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A happy story

Here's a happy story from a female partner of a hiv+ & hep c+ male ..
I met my partner when he was working in the hiv/aids field and I had just completed a hiv/aids care & support course (lucky him!), so I guess I had a bit of prior knowledge about what could happen. I think I'm blessed to know my wonderful partner and we have grown immensely together.


When we got together I remember thinking I'd be happy to have about 3 months together ... well we've been together for 8 wonderful years now. Sure it's been hard, 1 month after moving in together he had a stroke, just a minor one, but of course at the time there was no way of knowing that. And what a rocky rollercoaster ride we've ridden together - he's had 3 Royal Flying Doctor Service evacuations, seven hospital admissions, endured hundreds of medical appointments, tests and procedures, swallowed an endless number of pills and seen a constant flow of specialists, doctors, nurses, chemists and all types of support workers. And the shoes that I've worn - of a nurse, carer, chemist, advocate, chef, housekeeper, errand runner, driver, lover, friend and masseuse. I was recently asked by a support worker how I handle all these shoe changes. I pondered for a while. This is what I came up with for partners of hiv+ people ...


Staying calm & relaxed helps, as does having an interest in spirituality. The importance of eating well (organic wherever possible) can never be underestimated. Having a pet is also a way of receiving unconditional wholesome love. Education and forums such as this one are also good support.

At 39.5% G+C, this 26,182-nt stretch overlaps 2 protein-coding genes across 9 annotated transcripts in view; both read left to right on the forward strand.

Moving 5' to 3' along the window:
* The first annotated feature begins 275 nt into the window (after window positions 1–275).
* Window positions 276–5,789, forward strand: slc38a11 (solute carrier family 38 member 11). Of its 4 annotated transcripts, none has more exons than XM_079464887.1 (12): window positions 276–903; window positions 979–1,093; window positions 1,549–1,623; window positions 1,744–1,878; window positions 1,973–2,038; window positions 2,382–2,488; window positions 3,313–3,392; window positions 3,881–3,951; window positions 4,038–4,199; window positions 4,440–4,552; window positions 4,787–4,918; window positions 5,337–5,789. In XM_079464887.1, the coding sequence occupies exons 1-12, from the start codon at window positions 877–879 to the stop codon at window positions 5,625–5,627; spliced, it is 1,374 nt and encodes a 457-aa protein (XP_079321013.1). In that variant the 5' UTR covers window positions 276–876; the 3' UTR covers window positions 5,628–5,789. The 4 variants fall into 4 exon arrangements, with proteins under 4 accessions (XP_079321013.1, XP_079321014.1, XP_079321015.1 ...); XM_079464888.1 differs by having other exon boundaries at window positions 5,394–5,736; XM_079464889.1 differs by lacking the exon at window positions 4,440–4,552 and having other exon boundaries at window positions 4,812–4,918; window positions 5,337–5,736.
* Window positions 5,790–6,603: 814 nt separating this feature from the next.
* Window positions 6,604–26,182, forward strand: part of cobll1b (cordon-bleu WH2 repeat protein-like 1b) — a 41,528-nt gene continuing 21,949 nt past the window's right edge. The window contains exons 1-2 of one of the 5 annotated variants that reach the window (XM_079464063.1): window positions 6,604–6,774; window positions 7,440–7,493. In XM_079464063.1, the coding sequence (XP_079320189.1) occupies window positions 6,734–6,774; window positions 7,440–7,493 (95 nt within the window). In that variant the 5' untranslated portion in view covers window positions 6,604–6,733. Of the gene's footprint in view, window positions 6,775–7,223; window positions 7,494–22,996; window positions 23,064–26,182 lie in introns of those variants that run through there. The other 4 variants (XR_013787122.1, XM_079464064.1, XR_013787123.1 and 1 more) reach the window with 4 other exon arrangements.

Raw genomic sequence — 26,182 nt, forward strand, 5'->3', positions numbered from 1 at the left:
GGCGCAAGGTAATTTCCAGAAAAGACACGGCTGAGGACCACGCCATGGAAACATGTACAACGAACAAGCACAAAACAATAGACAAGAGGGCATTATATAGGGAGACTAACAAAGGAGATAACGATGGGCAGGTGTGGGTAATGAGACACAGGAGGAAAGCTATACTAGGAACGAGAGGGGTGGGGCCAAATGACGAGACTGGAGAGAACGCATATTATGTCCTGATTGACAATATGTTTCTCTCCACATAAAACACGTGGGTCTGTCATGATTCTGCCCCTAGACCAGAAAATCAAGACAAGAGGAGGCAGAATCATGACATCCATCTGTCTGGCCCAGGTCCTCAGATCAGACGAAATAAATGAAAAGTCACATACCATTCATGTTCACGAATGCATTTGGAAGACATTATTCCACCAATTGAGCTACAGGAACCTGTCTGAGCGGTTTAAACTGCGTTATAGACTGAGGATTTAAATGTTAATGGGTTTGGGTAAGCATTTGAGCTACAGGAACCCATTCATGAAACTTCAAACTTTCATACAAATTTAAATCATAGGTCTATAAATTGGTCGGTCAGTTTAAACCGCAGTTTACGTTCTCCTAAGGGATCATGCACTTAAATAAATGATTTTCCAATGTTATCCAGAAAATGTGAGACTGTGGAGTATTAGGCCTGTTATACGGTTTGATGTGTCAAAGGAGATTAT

Do a personal care course. Some aids councils offer extensive and intensive courses, but even doing a generic personal care course would could be beneficial.


Be spontaneous and flexible. Expect the unexpected and expect it to happen unexpectedly in unexpected ways! Go with the flow, even if the flow is a raging river. Sure, your idea of a perfect Sunday morning wasn't envisioned being spent a hospital emergency dept, but you friend's day is waaaaaay more put out. Do whatever you can to make their time in hospital pass comfortably.


Take a break. This could also mean doing something small like going for a walk around the block or it could mean taking a month-long break from your friend. My favourite break is to declare a "Me Day" when I totally pamper myself. Just do whatever makes YOU and ONLY YOU happy. In my experience I have always returned to my partner feeling relaxed, energised and empowered, ready to take on whatever Fate delivers.
Look out for angels: I have found Angels appear in the most unlikely of circumstances, but they are ALWAYS around. You might not have met them before, in fact it's likely you haven't, but they will appear with some unexpected way to make your day better. Have faith - that old cliche about the "eleventh hour" remains in use because it's true!
And finally my most important creed ... Enjoy every minute and make every minute special. Life is short, life is sweet. Don't dwell on trivialities - concentrate on what's most important.
Well these are the things that work for me. There are many ways of dying and with the treatments available now, I don't even think it will be aids that finally does him in! We try to perceive hiv/aids as a mere atom in our existence.
Keep the faith!

 

Sent via Email Mar 18, 2004 from Brisbane, Australia.

 
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